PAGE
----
Another relative newcomer to Glasgow’s arts scene in another renovated warehouse (a fabulous Edwardian edifice this time) is Trongate 103 (103 Trongate, 0141 276 8380). Among its diverse artistic residents is Sharmanka Kinetic Theatre. Hailing from Russia originally, the group stages enchanting, extraordinary performances of mechanically animated sculptures. Trongate 103 is also home to the Glasgow Print Studio, which offers beginner weekend workshops in a variety of printing techniques, from etching to woodcutting.
For theatre of the human variety, The Tron (63 Trongate, 0141 552 4267) puts on an enticing programme of plays in an intimate setting and is home to the highly acclaimed Tron Theatre Company. The Citizens Theatre (119 Gorbals Street, 0141 429 0022) produces everything from British and international classics to new dramas. And though not-for-profit The Arches (253 Argyle Street, 0141 565 1000) may be well known for its club nights (hosted by the likes of Carl Cox and David Guetta), it’s also one of the city’s leading theatre spaces.
Glasgow boasts a formidable reputation for film-making too, though in a departure from its customary art house flicks the city centre was transformed into an American street scene for upcoming Brad Pitt movie World War Z in 2011. While you’re unlikely to bump into Brad and Angelina on Sauchiehall Street, stop off at the Glasgow Film Theatre (12 Rose Street, 0141 332 6535) for a first-rate selection of independent and global releases. From 14 to 24 February 2013, the cinema will be home to the Glasgow Film Festival.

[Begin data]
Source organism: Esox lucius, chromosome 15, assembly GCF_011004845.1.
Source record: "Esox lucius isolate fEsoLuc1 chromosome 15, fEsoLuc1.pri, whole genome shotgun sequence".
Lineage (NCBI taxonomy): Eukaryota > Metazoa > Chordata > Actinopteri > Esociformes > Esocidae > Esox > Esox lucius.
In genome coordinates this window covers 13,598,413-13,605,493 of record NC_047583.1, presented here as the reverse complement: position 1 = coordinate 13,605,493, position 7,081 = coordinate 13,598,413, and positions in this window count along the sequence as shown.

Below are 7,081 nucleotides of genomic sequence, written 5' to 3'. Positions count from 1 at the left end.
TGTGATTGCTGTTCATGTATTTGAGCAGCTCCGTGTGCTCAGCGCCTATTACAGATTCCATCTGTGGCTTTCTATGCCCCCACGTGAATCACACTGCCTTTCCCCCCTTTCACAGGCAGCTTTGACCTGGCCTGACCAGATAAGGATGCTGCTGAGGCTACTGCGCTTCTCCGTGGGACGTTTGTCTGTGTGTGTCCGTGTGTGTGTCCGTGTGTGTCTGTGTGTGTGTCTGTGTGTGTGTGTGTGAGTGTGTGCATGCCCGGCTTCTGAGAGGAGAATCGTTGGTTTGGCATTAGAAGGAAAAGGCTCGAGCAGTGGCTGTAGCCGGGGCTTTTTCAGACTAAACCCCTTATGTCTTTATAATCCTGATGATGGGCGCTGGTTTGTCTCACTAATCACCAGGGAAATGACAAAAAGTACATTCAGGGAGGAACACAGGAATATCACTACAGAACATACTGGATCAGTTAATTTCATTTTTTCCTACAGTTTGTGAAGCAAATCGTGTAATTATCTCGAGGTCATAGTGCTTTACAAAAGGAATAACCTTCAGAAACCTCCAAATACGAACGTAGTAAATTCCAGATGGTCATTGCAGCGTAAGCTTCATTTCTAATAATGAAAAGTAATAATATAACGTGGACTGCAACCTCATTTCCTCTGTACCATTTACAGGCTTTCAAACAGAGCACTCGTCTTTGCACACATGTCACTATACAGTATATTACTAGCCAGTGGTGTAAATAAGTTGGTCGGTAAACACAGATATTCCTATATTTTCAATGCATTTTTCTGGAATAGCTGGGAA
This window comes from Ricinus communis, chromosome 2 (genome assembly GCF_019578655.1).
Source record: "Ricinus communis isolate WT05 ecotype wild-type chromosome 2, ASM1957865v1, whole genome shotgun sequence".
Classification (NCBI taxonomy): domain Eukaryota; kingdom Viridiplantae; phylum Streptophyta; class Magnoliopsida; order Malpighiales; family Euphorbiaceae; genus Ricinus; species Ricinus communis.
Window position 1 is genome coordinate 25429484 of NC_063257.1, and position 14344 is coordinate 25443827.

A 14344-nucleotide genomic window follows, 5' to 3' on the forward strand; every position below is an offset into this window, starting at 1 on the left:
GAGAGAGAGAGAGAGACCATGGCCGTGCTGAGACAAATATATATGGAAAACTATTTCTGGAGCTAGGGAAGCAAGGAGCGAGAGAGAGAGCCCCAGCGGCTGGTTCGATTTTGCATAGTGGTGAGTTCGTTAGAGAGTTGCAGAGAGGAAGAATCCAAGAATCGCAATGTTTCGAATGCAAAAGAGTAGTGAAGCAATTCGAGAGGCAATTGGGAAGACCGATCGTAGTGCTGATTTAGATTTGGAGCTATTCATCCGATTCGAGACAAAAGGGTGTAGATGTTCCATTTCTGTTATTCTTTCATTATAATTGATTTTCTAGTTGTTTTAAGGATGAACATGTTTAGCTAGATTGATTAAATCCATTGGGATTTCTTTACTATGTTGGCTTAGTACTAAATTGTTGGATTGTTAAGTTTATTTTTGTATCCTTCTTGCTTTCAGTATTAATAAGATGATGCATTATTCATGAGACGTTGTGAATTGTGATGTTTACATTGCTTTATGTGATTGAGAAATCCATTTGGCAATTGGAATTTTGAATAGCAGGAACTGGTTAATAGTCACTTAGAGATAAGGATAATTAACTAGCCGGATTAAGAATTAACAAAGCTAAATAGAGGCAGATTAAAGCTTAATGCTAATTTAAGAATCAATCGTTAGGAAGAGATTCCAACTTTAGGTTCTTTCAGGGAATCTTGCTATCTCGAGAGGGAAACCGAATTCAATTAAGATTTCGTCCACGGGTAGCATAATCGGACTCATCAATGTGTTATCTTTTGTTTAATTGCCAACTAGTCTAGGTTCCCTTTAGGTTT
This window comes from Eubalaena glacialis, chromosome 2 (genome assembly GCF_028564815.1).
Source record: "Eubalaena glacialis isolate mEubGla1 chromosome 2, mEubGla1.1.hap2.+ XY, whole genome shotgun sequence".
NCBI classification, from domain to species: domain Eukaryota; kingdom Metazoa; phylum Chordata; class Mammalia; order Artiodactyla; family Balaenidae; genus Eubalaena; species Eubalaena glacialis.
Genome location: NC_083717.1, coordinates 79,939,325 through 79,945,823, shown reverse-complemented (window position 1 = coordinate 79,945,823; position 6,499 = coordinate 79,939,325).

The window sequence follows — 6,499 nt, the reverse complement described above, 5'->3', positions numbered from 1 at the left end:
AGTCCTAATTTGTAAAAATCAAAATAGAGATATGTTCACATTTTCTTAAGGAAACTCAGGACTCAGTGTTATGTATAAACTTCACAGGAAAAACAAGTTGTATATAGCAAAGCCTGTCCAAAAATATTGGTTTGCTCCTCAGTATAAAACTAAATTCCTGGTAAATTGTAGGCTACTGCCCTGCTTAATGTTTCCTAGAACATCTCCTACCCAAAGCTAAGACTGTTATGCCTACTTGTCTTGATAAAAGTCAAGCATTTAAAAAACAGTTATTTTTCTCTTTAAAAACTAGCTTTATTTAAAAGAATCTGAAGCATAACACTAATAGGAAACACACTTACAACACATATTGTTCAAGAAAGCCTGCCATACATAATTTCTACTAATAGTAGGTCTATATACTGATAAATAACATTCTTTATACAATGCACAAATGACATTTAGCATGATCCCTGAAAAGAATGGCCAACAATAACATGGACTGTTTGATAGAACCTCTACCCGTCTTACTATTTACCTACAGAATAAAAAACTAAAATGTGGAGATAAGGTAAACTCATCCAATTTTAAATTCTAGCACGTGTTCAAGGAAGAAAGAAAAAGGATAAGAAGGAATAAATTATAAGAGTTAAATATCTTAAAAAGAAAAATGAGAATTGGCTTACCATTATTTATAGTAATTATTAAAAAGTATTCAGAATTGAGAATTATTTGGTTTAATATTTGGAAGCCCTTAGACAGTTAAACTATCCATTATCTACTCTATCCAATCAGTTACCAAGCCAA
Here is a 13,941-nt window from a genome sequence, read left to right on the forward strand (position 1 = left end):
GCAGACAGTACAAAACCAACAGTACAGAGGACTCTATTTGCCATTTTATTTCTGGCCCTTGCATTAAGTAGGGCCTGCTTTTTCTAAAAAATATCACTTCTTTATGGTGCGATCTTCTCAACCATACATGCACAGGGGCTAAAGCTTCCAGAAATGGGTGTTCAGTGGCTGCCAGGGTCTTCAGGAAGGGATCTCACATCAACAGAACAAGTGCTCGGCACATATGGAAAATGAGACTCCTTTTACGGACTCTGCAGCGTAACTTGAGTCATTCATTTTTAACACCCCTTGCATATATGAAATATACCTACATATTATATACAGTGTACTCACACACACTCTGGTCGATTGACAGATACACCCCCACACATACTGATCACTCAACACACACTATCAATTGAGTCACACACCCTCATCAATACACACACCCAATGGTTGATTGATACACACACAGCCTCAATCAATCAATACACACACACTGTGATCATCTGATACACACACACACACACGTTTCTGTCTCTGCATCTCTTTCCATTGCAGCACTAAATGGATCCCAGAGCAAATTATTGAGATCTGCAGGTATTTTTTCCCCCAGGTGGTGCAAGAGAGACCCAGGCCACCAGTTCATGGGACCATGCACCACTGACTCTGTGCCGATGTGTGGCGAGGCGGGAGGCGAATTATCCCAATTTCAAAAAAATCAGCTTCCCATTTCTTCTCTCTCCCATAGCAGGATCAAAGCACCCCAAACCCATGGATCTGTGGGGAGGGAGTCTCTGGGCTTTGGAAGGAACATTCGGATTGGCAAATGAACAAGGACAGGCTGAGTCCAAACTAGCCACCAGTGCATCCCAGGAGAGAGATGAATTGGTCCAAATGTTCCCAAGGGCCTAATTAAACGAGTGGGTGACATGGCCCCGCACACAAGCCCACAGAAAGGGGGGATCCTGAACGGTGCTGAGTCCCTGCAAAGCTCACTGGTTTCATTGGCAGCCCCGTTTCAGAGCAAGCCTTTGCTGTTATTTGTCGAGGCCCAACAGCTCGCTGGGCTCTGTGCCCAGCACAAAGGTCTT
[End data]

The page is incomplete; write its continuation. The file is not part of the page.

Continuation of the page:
Glasgow nightlife is cracking and there are plenty of chances to catch upcoming and established bands, chill out over beers or dance till the wee hours.
Fill up on tasty veggie fare at 13th Note (50-60 King Street, 0141 553 1638) and hang around to hear resident DJs in the bar on Fridays and Saturdays or a wide assortment of gigs throughout the week. It has a recording studio downstairs should you feel inspired to lay down your own tracks.
There’s a laid-back atmosphere and a handy in-house record store at Mono (12 Kings Court, 0141 553 2400). You can rummage for independent-label current music or second-hand vinyl classics while sipping on a home-made ginger beer from the on-site microbrewery.
Mingle with hipsters and future artistic greats at The Art School (468 Sauchiehall Street, 0141 331 1328). Glasgow School of Art’s student union (also open to non-students) moved to a new venue in 2011 and presents a packed calendar of gigs, club nights and artist talks. Tuesday’s weekly Soul Supper Club fuses food and music – dig into platefuls of slow-cooked pulled pork and Creole gumbo to the smooth tunes of 1960s American soul.
The late-night place to be is the Sub Club (22 Jamaica Street, 0141 248 4600). Still going strong after 25 years, it delivers all genres of electronic DJ cuts to discerning clubbers. Subculture on Saturdays is the classic night.
Whatever you do, don’t forget to soak up the beers with a legendary Glasgow curry – pop into locals’ favourites Mother India (28 Westminster Terrace, 0141 221 1663) or Balbir’s (7 Church Street, 0141 339 7711).
For all current cultural events and music listings, pick up a copy of The List on arrival.